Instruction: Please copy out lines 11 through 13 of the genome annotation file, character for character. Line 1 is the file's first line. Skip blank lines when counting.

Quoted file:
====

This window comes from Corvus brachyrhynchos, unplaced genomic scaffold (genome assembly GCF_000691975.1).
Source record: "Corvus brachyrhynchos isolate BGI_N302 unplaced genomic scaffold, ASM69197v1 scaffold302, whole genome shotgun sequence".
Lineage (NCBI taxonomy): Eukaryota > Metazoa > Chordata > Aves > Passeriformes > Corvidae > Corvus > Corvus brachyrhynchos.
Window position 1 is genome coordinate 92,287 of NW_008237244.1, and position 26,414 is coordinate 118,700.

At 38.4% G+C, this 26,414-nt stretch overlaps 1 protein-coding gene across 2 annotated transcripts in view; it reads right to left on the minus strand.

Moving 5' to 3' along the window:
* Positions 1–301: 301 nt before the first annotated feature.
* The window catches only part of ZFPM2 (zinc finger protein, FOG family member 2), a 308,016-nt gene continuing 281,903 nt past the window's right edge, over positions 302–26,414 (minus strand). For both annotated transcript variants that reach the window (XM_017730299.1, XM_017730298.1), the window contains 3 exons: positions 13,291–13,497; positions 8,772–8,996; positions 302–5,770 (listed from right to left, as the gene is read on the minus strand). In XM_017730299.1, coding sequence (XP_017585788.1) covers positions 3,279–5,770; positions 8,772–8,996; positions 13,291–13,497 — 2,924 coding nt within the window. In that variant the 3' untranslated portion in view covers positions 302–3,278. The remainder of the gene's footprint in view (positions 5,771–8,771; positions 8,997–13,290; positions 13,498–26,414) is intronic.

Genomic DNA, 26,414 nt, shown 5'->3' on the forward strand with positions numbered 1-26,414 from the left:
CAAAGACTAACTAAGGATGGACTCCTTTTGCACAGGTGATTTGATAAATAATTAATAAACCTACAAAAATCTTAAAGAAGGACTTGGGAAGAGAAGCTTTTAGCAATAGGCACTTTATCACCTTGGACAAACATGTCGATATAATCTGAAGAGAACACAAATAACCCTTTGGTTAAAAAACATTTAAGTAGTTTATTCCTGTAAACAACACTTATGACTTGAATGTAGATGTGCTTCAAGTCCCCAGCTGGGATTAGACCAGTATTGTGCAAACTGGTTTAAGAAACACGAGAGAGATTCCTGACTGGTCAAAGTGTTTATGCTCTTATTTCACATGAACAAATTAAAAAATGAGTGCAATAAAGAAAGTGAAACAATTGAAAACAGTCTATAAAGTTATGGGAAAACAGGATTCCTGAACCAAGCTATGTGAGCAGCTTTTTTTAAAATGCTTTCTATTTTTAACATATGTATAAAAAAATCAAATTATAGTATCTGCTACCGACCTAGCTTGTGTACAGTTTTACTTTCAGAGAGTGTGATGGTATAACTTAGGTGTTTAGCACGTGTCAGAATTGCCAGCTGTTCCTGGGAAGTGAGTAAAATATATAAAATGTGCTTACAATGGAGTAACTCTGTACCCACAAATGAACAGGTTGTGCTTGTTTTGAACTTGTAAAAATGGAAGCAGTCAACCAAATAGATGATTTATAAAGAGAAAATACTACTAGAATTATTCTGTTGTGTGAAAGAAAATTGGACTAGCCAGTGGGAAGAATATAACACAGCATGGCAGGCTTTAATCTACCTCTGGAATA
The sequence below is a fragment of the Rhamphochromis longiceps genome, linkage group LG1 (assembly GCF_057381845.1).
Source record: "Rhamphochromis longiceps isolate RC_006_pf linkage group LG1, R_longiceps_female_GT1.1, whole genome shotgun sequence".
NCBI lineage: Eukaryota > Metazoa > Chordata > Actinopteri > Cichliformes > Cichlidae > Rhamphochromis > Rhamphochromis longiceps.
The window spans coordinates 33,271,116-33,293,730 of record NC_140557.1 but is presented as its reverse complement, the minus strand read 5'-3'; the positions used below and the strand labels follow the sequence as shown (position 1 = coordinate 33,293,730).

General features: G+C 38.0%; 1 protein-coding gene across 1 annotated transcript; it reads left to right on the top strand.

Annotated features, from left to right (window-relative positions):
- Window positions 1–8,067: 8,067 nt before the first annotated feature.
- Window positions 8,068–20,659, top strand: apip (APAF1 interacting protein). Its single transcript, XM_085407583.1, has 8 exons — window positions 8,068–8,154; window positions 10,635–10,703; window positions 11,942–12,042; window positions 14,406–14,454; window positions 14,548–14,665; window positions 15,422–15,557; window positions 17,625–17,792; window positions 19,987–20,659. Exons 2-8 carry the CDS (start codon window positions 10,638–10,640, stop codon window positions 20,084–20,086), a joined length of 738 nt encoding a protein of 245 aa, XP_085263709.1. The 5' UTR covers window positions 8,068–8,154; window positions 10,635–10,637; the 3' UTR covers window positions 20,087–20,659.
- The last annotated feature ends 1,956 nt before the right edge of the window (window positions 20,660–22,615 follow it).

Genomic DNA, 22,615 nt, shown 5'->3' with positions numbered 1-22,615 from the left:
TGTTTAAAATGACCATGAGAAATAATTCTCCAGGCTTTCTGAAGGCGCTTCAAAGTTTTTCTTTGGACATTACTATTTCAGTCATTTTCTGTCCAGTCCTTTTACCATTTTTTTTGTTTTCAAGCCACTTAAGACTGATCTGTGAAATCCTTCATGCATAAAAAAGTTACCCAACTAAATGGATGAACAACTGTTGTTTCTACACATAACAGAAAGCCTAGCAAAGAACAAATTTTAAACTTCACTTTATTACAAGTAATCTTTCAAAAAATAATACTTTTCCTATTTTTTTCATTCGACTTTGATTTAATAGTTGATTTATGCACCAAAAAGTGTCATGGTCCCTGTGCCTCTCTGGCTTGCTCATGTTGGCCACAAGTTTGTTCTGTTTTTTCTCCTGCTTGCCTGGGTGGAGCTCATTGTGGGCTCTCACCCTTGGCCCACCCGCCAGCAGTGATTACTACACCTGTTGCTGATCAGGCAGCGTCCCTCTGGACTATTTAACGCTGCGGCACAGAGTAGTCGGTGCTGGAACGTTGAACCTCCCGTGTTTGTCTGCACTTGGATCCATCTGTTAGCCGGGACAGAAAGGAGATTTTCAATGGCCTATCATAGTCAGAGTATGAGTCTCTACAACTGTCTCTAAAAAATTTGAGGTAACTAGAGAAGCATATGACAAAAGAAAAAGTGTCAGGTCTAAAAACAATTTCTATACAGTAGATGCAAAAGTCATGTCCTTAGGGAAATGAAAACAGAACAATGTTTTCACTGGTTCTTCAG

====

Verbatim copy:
The sequence below is a fragment of the Rhamphochromis longiceps genome, linkage group LG1 (assembly GCF_057381845.1).
Source record: "Rhamphochromis longiceps isolate RC_006_pf linkage group LG1, R_longiceps_female_GT1.1, whole genome shotgun sequence".
NCBI lineage: Eukaryota > Metazoa > Chordata > Actinopteri > Cichliformes > Cichlidae > Rhamphochromis > Rhamphochromis longiceps.